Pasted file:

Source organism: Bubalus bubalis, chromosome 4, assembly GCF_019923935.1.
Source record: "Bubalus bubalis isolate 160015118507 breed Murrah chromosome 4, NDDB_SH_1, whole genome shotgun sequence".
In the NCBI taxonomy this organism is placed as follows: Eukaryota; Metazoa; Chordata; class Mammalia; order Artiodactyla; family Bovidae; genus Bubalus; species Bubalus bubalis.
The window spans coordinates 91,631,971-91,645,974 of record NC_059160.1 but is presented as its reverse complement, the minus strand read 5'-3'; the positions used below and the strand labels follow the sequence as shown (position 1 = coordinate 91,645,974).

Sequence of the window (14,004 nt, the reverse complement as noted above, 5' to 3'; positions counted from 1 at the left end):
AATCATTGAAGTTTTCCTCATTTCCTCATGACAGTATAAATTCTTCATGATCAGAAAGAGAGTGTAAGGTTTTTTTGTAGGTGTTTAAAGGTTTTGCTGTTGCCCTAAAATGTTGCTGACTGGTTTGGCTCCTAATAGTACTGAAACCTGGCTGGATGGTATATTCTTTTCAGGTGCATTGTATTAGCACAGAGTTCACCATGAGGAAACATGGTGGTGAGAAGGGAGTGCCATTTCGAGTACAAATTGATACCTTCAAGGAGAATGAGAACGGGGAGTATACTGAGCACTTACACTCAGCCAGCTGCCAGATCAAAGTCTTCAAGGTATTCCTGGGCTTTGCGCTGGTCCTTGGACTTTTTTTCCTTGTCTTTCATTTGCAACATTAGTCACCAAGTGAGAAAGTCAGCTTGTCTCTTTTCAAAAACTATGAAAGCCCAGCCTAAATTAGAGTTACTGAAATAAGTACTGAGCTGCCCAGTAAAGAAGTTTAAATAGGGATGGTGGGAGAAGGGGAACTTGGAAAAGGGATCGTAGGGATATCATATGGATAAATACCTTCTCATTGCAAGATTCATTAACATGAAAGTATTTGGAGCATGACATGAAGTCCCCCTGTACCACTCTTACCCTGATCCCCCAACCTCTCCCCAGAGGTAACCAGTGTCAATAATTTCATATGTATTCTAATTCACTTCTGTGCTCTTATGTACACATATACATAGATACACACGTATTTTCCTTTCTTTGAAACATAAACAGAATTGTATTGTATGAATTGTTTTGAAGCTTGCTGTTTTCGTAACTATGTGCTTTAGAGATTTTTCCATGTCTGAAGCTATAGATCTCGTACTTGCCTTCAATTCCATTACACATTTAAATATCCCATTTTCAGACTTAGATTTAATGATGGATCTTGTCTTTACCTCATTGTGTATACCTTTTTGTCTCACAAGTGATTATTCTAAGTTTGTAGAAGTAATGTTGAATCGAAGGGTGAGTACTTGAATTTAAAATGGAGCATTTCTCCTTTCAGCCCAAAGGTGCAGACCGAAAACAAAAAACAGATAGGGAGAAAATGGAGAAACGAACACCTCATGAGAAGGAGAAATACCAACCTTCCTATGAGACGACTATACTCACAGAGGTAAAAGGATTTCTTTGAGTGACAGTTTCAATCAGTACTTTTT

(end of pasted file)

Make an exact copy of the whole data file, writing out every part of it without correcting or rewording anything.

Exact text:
Source organism: Bubalus bubalis, chromosome 4, assembly GCF_019923935.1.
Source record: "Bubalus bubalis isolate 160015118507 breed Murrah chromosome 4, NDDB_SH_1, whole genome shotgun sequence".
In the NCBI taxonomy this organism is placed as follows: Eukaryota; Metazoa; Chordata; class Mammalia; order Artiodactyla; family Bovidae; genus Bubalus; species Bubalus bubalis.
The window spans coordinates 91,631,971-91,645,974 of record NC_059160.1 but is presented as its reverse complement, the minus strand read 5'-3'; the positions used below and the strand labels follow the sequence as shown (position 1 = coordinate 91,645,974).

Sequence of the window (14,004 nt, the reverse complement as noted above, 5' to 3'; positions counted from 1 at the left end):
AATCATTGAAGTTTTCCTCATTTCCTCATGACAGTATAAATTCTTCATGATCAGAAAGAGAGTGTAAGGTTTTTTTGTAGGTGTTTAAAGGTTTTGCTGTTGCCCTAAAATGTTGCTGACTGGTTTGGCTCCTAATAGTACTGAAACCTGGCTGGATGGTATATTCTTTTCAGGTGCATTGTATTAGCACAGAGTTCACCATGAGGAAACATGGTGGTGAGAAGGGAGTGCCATTTCGAGTACAAATTGATACCTTCAAGGAGAATGAGAACGGGGAGTATACTGAGCACTTACACTCAGCCAGCTGCCAGATCAAAGTCTTCAAGGTATTCCTGGGCTTTGCGCTGGTCCTTGGACTTTTTTTCCTTGTCTTTCATTTGCAACATTAGTCACCAAGTGAGAAAGTCAGCTTGTCTCTTTTCAAAAACTATGAAAGCCCAGCCTAAATTAGAGTTACTGAAATAAGTACTGAGCTGCCCAGTAAAGAAGTTTAAATAGGGATGGTGGGAGAAGGGGAACTTGGAAAAGGGATCGTAGGGATATCATATGGATAAATACCTTCTCATTGCAAGATTCATTAACATGAAAGTATTTGGAGCATGACATGAAGTCCCCCTGTACCACTCTTACCCTGATCCCCCAACCTCTCCCCAGAGGTAACCAGTGTCAATAATTTCATATGTATTCTAATTCACTTCTGTGCTCTTATGTACACATATACATAGATACACACGTATTTTCCTTTCTTTGAAACATAAACAGAATTGTATTGTATGAATTGTTTTGAAGCTTGCTGTTTTCGTAACTATGTGCTTTAGAGATTTTTCCATGTCTGAAGCTATAGATCTCGTACTTGCCTTCAATTCCATTACACATTTAAATATCCCATTTTCAGACTTAGATTTAATGATGGATCTTGTCTTTACCTCATTGTGTATACCTTTTTGTCTCACAAGTGATTATTCTAAGTTTGTAGAAGTAATGTTGAATCGAAGGGTGAGTACTTGAATTTAAAATGGAGCATTTCTCCTTTCAGCCCAAAGGTGCAGACCGAAAACAAAAAACAGATAGGGAGAAAATGGAGAAACGAACACCTCATGAGAAGGAGAAATACCAACCTTCCTATGAGACGACTATACTCACAGAGGTAAAAGGATTTCTTTGAGTGACAGTTTCAATCAGTACTTTTT